As insurers raise premiums to correspond to increased collision repair severity, it’s important that customers, carriers and policymakers don’t mistakenly look to shops as the source or solution to those charges.
Shops should be following OEM and paint manufacturer repair procedures to repair any vehicle, which means the actual line items on the estimate are technically derived from the OEM instructions for restoring that particular vehicle following that specific collision.
The need for those repair procedures can’t be controlled by a shop which wants to do a complete and proper repair. Deviating from them would open the shop up to liability and mean that an insurer has failed to meet their obligation to restore the vehicle to pre-loss condition.
Thus, a certain baseline severity — doing each line item at cost — is theoretically unavoidable and unattributable to the collision repair industry. Thatcham had the right idea when it called on automakers to develop more affordable repair procedures — though customer and regulatory demands might in turn take some of that decision out of an OEM’s hand.
“The days of repairing vehicles in the same generic manner that we did years ago (are) gone. Completely,” Dorn’s Body & Paint owner Barry Dorn wrote in an email. He noted that insurance carriers seem to be asking “Who Moved My Cheese?” when it comes to modern vehicle repair costs.
“The ones that can’t seem to adjust,” he wrote. “The ones that tell us that we need to ‘upgrade and modernize’ yet deny those very same needed procedures and requirements. Most of this comes from mid to upper level management not allowing the field level adjusters any autonomy to do what is REQUIRED in order to keep all out of legal liability.”
The accompanying parts and paint/materials demanded for these repairs are similarly out of a shop’s hands. If an OEM says a $900 part is replace-only, the shop must order that $900 part and install it on the car or risk the liability of an incorrect repair. If an extra stage of paint is demanded by an OEM, the shop must buy that paint and apply it on the vehicle in many different applications. The cost is the cost to do it right.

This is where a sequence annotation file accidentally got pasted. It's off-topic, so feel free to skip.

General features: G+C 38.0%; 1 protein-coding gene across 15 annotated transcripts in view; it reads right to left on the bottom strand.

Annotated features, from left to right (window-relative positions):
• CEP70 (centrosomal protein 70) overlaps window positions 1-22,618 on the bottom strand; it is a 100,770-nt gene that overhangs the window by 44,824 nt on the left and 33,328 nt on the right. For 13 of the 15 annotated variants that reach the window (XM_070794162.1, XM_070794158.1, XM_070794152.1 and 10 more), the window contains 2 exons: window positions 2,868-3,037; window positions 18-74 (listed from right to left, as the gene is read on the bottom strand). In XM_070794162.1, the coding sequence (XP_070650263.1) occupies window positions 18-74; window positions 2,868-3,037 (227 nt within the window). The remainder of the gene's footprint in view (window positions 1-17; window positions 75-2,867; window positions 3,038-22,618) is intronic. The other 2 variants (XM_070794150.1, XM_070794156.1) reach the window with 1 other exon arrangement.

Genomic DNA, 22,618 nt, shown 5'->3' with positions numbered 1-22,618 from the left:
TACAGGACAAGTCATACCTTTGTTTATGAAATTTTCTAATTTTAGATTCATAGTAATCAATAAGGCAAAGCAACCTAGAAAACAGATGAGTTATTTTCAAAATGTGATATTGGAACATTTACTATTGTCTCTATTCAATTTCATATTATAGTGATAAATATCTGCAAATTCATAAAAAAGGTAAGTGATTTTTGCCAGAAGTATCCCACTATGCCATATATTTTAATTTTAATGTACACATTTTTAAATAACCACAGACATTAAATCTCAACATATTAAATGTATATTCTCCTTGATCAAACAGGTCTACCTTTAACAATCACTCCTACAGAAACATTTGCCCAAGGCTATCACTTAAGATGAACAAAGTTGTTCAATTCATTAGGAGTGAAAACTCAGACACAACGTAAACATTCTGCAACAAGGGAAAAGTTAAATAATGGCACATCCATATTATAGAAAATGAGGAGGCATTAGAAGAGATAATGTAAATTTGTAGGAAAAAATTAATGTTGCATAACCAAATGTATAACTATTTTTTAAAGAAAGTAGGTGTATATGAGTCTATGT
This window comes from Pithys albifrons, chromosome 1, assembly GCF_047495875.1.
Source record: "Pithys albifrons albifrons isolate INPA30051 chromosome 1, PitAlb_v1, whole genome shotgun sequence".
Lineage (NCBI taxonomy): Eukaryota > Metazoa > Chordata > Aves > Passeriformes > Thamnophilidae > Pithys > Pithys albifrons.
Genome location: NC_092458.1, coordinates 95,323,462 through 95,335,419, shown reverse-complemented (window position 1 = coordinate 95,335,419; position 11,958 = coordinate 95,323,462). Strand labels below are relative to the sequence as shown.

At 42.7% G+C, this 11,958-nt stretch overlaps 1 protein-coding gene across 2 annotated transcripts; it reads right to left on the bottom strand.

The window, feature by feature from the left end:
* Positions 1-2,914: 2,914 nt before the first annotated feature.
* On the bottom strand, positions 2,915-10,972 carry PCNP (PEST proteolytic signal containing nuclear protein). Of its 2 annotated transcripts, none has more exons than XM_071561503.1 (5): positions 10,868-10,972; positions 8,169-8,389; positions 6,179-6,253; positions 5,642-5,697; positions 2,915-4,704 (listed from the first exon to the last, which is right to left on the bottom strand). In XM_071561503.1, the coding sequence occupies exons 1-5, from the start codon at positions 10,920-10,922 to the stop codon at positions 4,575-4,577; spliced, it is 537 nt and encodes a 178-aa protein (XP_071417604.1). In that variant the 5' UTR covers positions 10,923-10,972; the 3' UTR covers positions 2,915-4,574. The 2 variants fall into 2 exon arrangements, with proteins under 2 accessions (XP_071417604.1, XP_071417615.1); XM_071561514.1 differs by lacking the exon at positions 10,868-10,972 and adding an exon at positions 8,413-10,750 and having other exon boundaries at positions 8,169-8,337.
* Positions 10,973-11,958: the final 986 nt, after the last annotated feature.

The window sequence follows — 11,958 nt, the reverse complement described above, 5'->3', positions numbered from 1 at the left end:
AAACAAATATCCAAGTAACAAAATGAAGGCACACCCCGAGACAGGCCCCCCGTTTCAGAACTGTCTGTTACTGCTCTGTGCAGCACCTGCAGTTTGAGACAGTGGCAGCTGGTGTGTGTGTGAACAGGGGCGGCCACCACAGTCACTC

What a shop can control is its parts markup and labor rate. But these too — particularly the labor rate — are driven by the shop’s expenses. If a hypothetical shop charges $40 an hour but pays a technician $25/hour salary, $5 an hour in benefits and worker’s comp, and needs $12 an hour worth of equipment, utilities and garagekeeper’s insurance to operate as a business, the shop lost money. At $42 an hour, they break even.
Until the next year, when two new lightweighted vehicle generations demand a shop buy $1 a hour worth of new tools and equipment. Simultaneously, the cost of their tech’s health insurance goes up $0.50 an hour, and the tech wants a $0.50 raise or he’ll jump ship during a labor shortage. Our hypothetical shop is back to losing money unless they raise rates or had charged $45 an hour in the first place.
“It just keeps taking a slice of that pie,” European Motor Car Works owner Kye Yeung said of expenses.
This makes for a difficult situation during the current bidding war for technicians. Ultimately, the idea of shops courting technicians with huge salaries but failing to raise rates seems unsustainable, Yeung suggested.
“I don’t know how they stay in business,” Yeung said of shops with static rates. Such shops must be “making no money, losing money or cheating somewhere,” he said.
Costs and expenses
We took a look at how collision repairer labor rates and overall auto body repair increases stacked up against some potential repairer expenses and related items. (For a discussion of the sources for our data sets, check here.) Our analysis started with 2009, the last year we could find consistent labor rates published by CCC.
What we found indicates that shops have seen certain major expenses grow at a larger percentage than labor rates or even overall auto body repair charges.
“The downward pressure is still there” according to Dorn in a subsequent interview, but “the days of us being able to fix that (severity), and monitor that, and manage that” are gone. He described the industry as “in the bones” — there was no fat left.
Dorn questioned why shops were even looked upon to subsidize the consumer and insurer on the back end. If a customer chose to buy a car with hundreds or even thousands of dollars in additional features, “it only makes sense it’s going to cost more to insure it,” he said.
“Clearly, the actuaries know that it costs more to repair,” he wrote. “It’s the claims side that doesn’t fully grasp what is happening.”
While the cost of auto body repair rose 15.7 percent between 2009 and 2016, auto body labor rates only rose 9.1 percent. Inflation itself was 11.87 percent. (Motor vehicle parts — all parts — rose 7.09 percent, while buying new and used cars rose a remarkably similar 7.19 percent.)
Not only did shops raise rates less than inflation dictated, they raised rates less than they increased technician salaries — which climbed 10.14 percent during that time.